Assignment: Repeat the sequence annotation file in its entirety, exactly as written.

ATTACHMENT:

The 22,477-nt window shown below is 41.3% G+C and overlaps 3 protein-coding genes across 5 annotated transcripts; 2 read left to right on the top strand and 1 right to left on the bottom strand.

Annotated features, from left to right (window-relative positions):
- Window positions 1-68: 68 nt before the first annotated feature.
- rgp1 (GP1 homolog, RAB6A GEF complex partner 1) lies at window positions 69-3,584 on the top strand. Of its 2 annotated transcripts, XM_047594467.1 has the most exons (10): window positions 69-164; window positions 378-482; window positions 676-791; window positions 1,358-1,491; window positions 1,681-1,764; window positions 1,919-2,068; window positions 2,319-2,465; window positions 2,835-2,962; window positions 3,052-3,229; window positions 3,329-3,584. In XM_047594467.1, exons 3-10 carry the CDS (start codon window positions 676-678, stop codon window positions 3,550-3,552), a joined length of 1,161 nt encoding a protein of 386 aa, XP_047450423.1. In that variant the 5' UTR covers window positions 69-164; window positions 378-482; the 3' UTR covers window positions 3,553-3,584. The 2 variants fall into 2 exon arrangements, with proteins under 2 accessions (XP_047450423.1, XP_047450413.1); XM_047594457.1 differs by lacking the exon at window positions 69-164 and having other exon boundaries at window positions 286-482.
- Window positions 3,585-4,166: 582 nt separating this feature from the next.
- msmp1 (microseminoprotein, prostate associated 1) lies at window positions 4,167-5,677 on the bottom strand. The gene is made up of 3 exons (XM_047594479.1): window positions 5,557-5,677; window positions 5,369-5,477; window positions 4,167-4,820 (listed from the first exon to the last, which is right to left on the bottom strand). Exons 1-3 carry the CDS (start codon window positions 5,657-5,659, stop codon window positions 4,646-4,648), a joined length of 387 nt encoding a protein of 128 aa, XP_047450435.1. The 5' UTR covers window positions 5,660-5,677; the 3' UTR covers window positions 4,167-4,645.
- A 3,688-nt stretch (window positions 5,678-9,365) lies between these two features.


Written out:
The 22,477-nt window shown below is 41.3% G+C and overlaps 3 protein-coding genes across 5 annotated transcripts; 2 read left to right on the top strand and 1 right to left on the bottom strand.

Annotated features, from left to right (window-relative positions):
- Window positions 1-68: 68 nt before the first annotated feature.
- rgp1 (GP1 homolog, RAB6A GEF complex partner 1) lies at window positions 69-3,584 on the top strand. Of its 2 annotated transcripts, XM_047594467.1 has the most exons (10): window positions 69-164; window positions 378-482; window positions 676-791; window positions 1,358-1,491; window positions 1,681-1,764; window positions 1,919-2,068; window positions 2,319-2,465; window positions 2,835-2,962; window positions 3,052-3,229; window positions 3,329-3,584. In XM_047594467.1, exons 3-10 carry the CDS (start codon window positions 676-678, stop codon window positions 3,550-3,552), a joined length of 1,161 nt encoding a protein of 386 aa, XP_047450423.1. In that variant the 5' UTR covers window positions 69-164; window positions 378-482; the 3' UTR covers window positions 3,553-3,584. The 2 variants fall into 2 exon arrangements, with proteins under 2 accessions (XP_047450423.1, XP_047450413.1); XM_047594457.1 differs by lacking the exon at window positions 69-164 and having other exon boundaries at window positions 286-482.
- Window positions 3,585-4,166: 582 nt separating this feature from the next.
- msmp1 (microseminoprotein, prostate associated 1) lies at window positions 4,167-5,677 on the bottom strand. The gene is made up of 3 exons (XM_047594479.1): window positions 5,557-5,677; window positions 5,369-5,477; window positions 4,167-4,820 (listed from the first exon to the last, which is right to left on the bottom strand). Exons 1-3 carry the CDS (start codon window positions 5,657-5,659, stop codon window positions 4,646-4,648), a joined length of 387 nt encoding a protein of 128 aa, XP_047450435.1. The 5' UTR covers window positions 5,660-5,677; the 3' UTR covers window positions 4,167-4,645.
- A 3,688-nt stretch (window positions 5,678-9,365) lies between these two features.